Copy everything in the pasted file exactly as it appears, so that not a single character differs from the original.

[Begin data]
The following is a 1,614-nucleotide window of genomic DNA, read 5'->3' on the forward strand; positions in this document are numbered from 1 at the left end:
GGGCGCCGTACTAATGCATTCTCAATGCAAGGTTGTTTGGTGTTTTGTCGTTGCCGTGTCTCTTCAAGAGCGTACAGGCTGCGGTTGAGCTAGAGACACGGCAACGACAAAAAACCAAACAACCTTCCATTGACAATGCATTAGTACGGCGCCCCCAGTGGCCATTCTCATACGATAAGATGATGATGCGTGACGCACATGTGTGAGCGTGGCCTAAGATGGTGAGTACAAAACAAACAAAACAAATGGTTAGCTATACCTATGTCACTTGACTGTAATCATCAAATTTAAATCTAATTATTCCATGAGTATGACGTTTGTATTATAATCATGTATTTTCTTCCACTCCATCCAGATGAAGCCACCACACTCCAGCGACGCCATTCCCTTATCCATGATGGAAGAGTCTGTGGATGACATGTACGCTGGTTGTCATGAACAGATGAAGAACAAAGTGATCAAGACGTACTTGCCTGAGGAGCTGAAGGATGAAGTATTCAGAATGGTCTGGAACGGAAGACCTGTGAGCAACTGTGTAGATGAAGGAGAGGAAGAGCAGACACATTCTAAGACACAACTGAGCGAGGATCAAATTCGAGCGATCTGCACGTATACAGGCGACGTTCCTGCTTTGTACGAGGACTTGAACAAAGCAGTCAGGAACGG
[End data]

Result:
The following is a 1,614-nucleotide window of genomic DNA, read 5'->3' on the forward strand; positions in this document are numbered from 1 at the left end:
GGGCGCCGTACTAATGCATTCTCAATGCAAGGTTGTTTGGTGTTTTGTCGTTGCCGTGTCTCTTCAAGAGCGTACAGGCTGCGGTTGAGCTAGAGACACGGCAACGACAAAAAACCAAACAACCTTCCATTGACAATGCATTAGTACGGCGCCCCCAGTGGCCATTCTCATACGATAAGATGATGATGCGTGACGCACATGTGTGAGCGTGGCCTAAGATGGTGAGTACAAAACAAACAAAACAAATGGTTAGCTATACCTATGTCACTTGACTGTAATCATCAAATTTAAATCTAATTATTCCATGAGTATGACGTTTGTATTATAATCATGTATTTTCTTCCACTCCATCCAGATGAAGCCACCACACTCCAGCGACGCCATTCCCTTATCCATGATGGAAGAGTCTGTGGATGACATGTACGCTGGTTGTCATGAACAGATGAAGAACAAAGTGATCAAGACGTACTTGCCTGAGGAGCTGAAGGATGAAGTATTCAGAATGGTCTGGAACGGAAGACCTGTGAGCAACTGTGTAGATGAAGGAGAGGAAGAGCAGACACATTCTAAGACACAACTGAGCGAGGATCAAATTCGAGCGATCTGCACGTATACAGGCGACGTTCCTGCTTTGTACGAGGACTTGAACAAAGCAGTCAGGAACGG